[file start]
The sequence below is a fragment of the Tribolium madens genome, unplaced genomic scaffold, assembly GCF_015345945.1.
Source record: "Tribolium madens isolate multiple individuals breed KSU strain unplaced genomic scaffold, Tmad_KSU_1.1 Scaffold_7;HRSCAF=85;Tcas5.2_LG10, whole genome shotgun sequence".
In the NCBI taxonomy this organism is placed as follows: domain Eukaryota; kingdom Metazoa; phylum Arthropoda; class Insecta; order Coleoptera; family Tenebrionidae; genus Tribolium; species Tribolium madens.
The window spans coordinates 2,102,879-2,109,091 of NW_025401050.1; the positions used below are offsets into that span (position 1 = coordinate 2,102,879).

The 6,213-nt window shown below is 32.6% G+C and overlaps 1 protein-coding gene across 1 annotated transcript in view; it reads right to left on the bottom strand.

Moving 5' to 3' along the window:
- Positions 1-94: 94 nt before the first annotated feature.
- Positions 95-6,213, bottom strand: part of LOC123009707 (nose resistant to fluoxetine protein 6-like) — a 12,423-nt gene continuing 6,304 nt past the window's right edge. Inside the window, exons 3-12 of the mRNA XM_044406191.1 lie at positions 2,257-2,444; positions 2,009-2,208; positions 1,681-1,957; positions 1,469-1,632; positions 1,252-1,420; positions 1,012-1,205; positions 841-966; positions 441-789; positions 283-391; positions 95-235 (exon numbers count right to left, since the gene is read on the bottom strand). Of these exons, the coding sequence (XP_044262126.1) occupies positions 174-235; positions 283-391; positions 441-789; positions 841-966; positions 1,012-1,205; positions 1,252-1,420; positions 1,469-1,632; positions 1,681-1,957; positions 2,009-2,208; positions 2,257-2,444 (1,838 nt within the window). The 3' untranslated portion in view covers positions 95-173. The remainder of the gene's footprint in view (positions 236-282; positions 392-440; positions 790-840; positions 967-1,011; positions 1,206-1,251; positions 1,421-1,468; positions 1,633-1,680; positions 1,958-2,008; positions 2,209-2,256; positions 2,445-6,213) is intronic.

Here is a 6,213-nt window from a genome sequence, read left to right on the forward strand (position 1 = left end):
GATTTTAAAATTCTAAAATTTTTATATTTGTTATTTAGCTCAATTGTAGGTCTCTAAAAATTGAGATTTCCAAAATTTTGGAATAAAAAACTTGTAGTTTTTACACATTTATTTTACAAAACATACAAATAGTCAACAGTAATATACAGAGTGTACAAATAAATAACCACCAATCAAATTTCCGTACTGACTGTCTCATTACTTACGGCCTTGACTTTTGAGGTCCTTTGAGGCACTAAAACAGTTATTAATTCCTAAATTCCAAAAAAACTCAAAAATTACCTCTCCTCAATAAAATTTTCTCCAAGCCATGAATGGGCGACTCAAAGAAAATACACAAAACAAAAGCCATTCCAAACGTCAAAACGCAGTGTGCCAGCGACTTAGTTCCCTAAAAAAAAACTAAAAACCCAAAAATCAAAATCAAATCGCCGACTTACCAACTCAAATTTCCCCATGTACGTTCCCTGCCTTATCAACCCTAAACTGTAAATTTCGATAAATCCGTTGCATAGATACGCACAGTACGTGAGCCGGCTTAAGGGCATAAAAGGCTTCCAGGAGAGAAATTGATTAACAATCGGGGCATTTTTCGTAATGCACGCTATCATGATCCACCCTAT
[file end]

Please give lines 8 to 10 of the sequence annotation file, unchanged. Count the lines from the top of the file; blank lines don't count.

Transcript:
- Positions 95-6,213, bottom strand: part of LOC123009707 (nose resistant to fluoxetine protein 6-like) — a 12,423-nt gene continuing 6,304 nt past the window's right edge. Inside the window, exons 3-12 of the mRNA XM_044406191.1 lie at positions 2,257-2,444; positions 2,009-2,208; positions 1,681-1,957; positions 1,469-1,632; positions 1,252-1,420; positions 1,012-1,205; positions 841-966; positions 441-789; positions 283-391; positions 95-235 (exon numbers count right to left, since the gene is read on the bottom strand). Of these exons, the coding sequence (XP_044262126.1) occupies positions 174-235; positions 283-391; positions 441-789; positions 841-966; positions 1,012-1,205; positions 1,252-1,420; positions 1,469-1,632; positions 1,681-1,957; positions 2,009-2,208; positions 2,257-2,444 (1,838 nt within the window). The 3' untranslated portion in view covers positions 95-173. The remainder of the gene's footprint in view (positions 236-282; positions 392-440; positions 790-840; positions 967-1,011; positions 1,206-1,251; positions 1,421-1,468; positions 1,633-1,680; positions 1,958-2,008; positions 2,209-2,256; positions 2,445-6,213) is intronic.

Here is a 6,213-nt window from a genome sequence, read left to right on the forward strand (position 1 = left end):
GATTTTAAAATTCTAAAATTTTTATATTTGTTATTTAGCTCAATTGTAGGTCTCTAAAAATTGAGATTTCCAAAATTTTGGAATAAAAAACTTGTAGTTTTTACACATTTATTTTACAAAACATACAAATAGTCAACAGTAATATACAGAGTGTACAAATAAATAACCACCAATCAAATTTCCGTACTGACTGTCTCATTACTTACGGCCTTGACTTTTGAGGTCCTTTGAGGCACTAAAACAGTTATTAATTCCTAAATTCCAAAAAAACTCAAAAATTACCTCTCCTCAATAAAATTTTCTCCAAGCCATGAATGGGCGACTCAAAGAAAATACACAAAACAAAAGCCATTCCAAACGTCAAAACGCAGTGTGCCAGCGACTTAGTTCCCTAAAAAAAAACTAAAAACCCAAAAATCAAAATCAAATCGCCGACTTACCAACTCAAATTTCCCCATGTACGTTCCCTGCCTTATCAACCCTAAACTGTAAATTTCGATAAATCCGTTGCATAGATACGCACAGTACGTGAGCCGGCTTAAGGGCATAAAAGGCTTCCAGGAGAGAAATTGATTAACAATCGGGGCATTTTTCGTAATGCACGCTATCATGATCCACCCTAT